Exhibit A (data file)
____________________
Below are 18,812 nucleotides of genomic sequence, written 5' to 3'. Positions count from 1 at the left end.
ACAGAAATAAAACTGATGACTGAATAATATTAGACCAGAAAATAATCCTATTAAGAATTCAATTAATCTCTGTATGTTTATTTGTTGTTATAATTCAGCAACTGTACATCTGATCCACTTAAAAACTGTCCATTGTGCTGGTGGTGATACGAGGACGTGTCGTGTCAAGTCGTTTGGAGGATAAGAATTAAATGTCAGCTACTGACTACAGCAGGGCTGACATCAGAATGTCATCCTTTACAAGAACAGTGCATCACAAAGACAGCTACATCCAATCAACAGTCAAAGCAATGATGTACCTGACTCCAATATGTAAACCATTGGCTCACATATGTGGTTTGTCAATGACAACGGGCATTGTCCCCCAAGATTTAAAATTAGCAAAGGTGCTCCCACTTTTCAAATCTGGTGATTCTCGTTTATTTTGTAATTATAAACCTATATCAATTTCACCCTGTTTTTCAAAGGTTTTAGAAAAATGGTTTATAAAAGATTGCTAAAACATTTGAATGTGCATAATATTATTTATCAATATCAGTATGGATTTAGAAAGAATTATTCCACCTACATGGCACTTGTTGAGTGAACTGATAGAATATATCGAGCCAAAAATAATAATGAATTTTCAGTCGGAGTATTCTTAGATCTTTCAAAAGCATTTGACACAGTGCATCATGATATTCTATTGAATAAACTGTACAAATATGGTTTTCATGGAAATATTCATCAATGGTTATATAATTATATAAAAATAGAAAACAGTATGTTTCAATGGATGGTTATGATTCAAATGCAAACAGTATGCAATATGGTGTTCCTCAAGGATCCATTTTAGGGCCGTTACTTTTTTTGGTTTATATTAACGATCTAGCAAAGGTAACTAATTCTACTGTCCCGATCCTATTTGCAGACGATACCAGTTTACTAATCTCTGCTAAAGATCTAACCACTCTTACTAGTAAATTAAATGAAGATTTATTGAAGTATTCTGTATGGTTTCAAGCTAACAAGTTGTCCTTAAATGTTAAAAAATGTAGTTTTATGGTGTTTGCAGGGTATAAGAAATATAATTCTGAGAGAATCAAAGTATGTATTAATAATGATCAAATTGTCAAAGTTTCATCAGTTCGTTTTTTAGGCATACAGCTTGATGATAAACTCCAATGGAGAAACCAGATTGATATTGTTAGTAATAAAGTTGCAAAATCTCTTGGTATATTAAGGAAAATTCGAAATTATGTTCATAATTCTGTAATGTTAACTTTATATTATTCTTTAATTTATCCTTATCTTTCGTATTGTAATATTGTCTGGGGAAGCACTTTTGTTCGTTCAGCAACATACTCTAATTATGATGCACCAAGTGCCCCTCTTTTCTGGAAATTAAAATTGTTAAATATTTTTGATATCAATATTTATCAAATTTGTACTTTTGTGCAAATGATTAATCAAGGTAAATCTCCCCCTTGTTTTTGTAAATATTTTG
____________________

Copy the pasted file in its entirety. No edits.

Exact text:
Below are 18,812 nucleotides of genomic sequence, written 5' to 3'. Positions count from 1 at the left end.
ACAGAAATAAAACTGATGACTGAATAATATTAGACCAGAAAATAATCCTATTAAGAATTCAATTAATCTCTGTATGTTTATTTGTTGTTATAATTCAGCAACTGTACATCTGATCCACTTAAAAACTGTCCATTGTGCTGGTGGTGATACGAGGACGTGTCGTGTCAAGTCGTTTGGAGGATAAGAATTAAATGTCAGCTACTGACTACAGCAGGGCTGACATCAGAATGTCATCCTTTACAAGAACAGTGCATCACAAAGACAGCTACATCCAATCAACAGTCAAAGCAATGATGTACCTGACTCCAATATGTAAACCATTGGCTCACATATGTGGTTTGTCAATGACAACGGGCATTGTCCCCCAAGATTTAAAATTAGCAAAGGTGCTCCCACTTTTCAAATCTGGTGATTCTCGTTTATTTTGTAATTATAAACCTATATCAATTTCACCCTGTTTTTCAAAGGTTTTAGAAAAATGGTTTATAAAAGATTGCTAAAACATTTGAATGTGCATAATATTATTTATCAATATCAGTATGGATTTAGAAAGAATTATTCCACCTACATGGCACTTGTTGAGTGAACTGATAGAATATATCGAGCCAAAAATAATAATGAATTTTCAGTCGGAGTATTCTTAGATCTTTCAAAAGCATTTGACACAGTGCATCATGATATTCTATTGAATAAACTGTACAAATATGGTTTTCATGGAAATATTCATCAATGGTTATATAATTATATAAAAATAGAAAACAGTATGTTTCAATGGATGGTTATGATTCAAATGCAAACAGTATGCAATATGGTGTTCCTCAAGGATCCATTTTAGGGCCGTTACTTTTTTTGGTTTATATTAACGATCTAGCAAAGGTAACTAATTCTACTGTCCCGATCCTATTTGCAGACGATACCAGTTTACTAATCTCTGCTAAAGATCTAACCACTCTTACTAGTAAATTAAATGAAGATTTATTGAAGTATTCTGTATGGTTTCAAGCTAACAAGTTGTCCTTAAATGTTAAAAAATGTAGTTTTATGGTGTTTGCAGGGTATAAGAAATATAATTCTGAGAGAATCAAAGTATGTATTAATAATGATCAAATTGTCAAAGTTTCATCAGTTCGTTTTTTAGGCATACAGCTTGATGATAAACTCCAATGGAGAAACCAGATTGATATTGTTAGTAATAAAGTTGCAAAATCTCTTGGTATATTAAGGAAAATTCGAAATTATGTTCATAATTCTGTAATGTTAACTTTATATTATTCTTTAATTTATCCTTATCTTTCGTATTGTAATATTGTCTGGGGAAGCACTTTTGTTCGTTCAGCAACATACTCTAATTATGATGCACCAAGTGCCCCTCTTTTCTGGAAATTAAAATTGTTAAATATTTTTGATATCAATATTTATCAAATTTGTACTTTTGTGCAAATGATTAATCAAGGTAAATCTCCCCCTTGTTTTTGTAAATATTTTG